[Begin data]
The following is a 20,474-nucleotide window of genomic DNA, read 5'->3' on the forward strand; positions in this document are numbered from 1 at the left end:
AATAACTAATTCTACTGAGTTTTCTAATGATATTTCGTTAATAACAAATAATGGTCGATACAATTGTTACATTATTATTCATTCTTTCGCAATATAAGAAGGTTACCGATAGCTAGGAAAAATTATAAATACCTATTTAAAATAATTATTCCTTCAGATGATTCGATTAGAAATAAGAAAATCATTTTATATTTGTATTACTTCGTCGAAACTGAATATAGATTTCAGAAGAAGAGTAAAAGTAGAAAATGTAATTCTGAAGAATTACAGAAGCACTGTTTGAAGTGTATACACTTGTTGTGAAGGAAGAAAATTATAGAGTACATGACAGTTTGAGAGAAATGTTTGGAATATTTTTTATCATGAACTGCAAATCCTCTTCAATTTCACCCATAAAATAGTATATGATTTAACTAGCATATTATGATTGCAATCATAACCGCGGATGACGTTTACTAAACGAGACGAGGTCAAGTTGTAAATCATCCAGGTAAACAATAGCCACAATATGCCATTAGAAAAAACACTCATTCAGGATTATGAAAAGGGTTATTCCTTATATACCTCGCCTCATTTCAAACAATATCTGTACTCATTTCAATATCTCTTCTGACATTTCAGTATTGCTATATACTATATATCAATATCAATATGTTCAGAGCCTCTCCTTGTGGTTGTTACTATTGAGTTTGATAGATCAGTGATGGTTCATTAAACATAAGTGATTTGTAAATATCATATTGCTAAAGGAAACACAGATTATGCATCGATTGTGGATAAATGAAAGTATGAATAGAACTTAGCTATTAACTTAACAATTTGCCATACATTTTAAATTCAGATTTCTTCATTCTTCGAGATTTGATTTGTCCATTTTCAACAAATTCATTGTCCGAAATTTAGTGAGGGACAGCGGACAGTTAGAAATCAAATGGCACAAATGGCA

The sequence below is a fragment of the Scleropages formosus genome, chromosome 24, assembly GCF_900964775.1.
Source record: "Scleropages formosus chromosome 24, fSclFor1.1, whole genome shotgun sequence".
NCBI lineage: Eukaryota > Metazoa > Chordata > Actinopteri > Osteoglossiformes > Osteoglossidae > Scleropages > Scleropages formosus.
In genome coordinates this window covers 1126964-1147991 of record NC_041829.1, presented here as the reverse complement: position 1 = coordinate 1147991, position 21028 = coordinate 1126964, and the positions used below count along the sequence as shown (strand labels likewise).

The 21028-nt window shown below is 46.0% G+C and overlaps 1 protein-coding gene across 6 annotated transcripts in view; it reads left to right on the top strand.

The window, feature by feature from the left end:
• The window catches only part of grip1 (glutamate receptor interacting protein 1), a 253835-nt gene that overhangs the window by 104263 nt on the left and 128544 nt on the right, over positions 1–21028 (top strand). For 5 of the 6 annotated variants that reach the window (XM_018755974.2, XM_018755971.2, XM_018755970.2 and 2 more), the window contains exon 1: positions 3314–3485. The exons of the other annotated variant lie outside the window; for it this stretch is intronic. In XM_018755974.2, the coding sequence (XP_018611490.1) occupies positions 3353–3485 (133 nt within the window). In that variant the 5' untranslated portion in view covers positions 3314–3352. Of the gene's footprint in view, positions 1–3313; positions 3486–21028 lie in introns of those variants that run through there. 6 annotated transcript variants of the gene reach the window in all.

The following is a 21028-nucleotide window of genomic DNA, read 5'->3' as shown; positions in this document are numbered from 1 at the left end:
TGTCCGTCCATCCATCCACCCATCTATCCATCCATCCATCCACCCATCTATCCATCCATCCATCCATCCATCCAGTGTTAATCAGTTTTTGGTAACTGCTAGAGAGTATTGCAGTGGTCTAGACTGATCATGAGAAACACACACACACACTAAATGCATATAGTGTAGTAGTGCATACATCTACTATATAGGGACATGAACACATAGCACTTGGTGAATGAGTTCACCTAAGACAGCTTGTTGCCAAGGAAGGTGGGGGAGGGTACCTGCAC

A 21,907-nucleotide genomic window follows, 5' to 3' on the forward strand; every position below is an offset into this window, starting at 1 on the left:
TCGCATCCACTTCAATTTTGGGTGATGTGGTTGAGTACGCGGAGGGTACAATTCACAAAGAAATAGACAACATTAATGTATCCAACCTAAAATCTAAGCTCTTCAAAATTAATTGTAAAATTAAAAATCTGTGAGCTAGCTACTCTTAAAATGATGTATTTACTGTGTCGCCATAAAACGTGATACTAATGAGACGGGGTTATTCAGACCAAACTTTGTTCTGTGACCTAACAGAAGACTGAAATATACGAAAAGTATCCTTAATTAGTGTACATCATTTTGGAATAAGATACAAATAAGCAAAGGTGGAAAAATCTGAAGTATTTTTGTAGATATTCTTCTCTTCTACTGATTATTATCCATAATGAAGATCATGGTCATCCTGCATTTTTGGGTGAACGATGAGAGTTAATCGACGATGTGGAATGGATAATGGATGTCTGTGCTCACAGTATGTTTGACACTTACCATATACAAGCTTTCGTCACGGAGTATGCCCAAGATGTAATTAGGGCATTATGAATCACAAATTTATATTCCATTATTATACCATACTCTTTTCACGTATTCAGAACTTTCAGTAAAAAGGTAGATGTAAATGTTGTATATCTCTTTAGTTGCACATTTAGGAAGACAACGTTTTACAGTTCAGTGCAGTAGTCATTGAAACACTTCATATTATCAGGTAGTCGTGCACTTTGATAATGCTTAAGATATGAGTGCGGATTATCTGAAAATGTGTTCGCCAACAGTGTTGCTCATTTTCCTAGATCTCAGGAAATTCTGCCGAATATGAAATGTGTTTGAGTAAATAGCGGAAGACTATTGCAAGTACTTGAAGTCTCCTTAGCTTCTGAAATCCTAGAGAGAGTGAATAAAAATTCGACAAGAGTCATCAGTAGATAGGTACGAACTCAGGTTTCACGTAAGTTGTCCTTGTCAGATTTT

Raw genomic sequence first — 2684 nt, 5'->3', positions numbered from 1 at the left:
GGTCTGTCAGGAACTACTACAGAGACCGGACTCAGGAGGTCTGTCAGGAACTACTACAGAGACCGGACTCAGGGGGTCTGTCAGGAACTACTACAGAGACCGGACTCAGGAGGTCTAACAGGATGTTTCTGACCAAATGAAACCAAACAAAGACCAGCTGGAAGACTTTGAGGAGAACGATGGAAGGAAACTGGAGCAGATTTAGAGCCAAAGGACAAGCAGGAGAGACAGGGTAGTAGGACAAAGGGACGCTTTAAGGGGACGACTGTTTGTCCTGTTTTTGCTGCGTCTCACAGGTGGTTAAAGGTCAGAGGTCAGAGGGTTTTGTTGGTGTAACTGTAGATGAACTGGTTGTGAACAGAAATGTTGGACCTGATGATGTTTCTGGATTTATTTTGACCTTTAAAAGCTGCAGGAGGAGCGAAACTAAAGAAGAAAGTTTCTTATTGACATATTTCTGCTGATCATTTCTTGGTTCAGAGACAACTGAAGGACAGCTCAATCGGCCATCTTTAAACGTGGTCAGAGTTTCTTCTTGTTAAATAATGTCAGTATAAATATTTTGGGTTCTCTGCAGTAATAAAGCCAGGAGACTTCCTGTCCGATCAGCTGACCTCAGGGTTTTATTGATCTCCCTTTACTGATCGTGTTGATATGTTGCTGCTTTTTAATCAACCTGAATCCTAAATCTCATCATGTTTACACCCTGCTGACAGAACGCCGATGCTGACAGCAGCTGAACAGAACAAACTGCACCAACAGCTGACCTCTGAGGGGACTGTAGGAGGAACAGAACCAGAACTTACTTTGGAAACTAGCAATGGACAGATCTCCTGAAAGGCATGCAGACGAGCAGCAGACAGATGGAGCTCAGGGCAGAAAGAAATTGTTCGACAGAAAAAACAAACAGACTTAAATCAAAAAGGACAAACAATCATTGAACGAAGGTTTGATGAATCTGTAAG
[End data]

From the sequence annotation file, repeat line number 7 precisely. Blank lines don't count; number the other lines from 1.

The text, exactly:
The 21028-nt window shown below is 46.0% G+C and overlaps 1 protein-coding gene across 6 annotated transcripts in view; it reads left to right on the top strand.